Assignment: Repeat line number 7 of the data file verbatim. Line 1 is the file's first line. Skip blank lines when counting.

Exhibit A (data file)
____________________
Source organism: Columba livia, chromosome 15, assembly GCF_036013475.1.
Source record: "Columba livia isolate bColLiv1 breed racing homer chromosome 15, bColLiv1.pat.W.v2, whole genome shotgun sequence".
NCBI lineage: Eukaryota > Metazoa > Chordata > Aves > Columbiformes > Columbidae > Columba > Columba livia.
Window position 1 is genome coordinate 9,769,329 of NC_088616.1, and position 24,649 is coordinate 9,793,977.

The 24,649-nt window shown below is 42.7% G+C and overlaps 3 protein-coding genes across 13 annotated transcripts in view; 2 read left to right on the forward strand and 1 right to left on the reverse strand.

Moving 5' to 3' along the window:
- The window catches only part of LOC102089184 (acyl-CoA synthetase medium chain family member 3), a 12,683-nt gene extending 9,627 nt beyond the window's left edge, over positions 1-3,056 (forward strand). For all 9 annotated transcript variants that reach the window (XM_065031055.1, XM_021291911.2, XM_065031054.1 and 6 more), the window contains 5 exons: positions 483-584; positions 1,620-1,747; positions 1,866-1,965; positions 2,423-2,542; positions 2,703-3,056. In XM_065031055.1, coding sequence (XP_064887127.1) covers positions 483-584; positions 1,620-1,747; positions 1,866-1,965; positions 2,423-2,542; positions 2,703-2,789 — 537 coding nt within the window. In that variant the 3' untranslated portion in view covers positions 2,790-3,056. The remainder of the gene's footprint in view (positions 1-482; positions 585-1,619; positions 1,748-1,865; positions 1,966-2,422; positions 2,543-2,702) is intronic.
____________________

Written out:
- The window catches only part of LOC102089184 (acyl-CoA synthetase medium chain family member 3), a 12,683-nt gene extending 9,627 nt beyond the window's left edge, over positions 1-3,056 (forward strand). For all 9 annotated transcript variants that reach the window (XM_065031055.1, XM_021291911.2, XM_065031054.1 and 6 more), the window contains 5 exons: positions 483-584; positions 1,620-1,747; positions 1,866-1,965; positions 2,423-2,542; positions 2,703-3,056. In XM_065031055.1, coding sequence (XP_064887127.1) covers positions 483-584; positions 1,620-1,747; positions 1,866-1,965; positions 2,423-2,542; positions 2,703-2,789 — 537 coding nt within the window. In that variant the 3' untranslated portion in view covers positions 2,790-3,056. The remainder of the gene's footprint in view (positions 1-482; positions 585-1,619; positions 1,748-1,865; positions 1,966-2,422; positions 2,543-2,702) is intronic.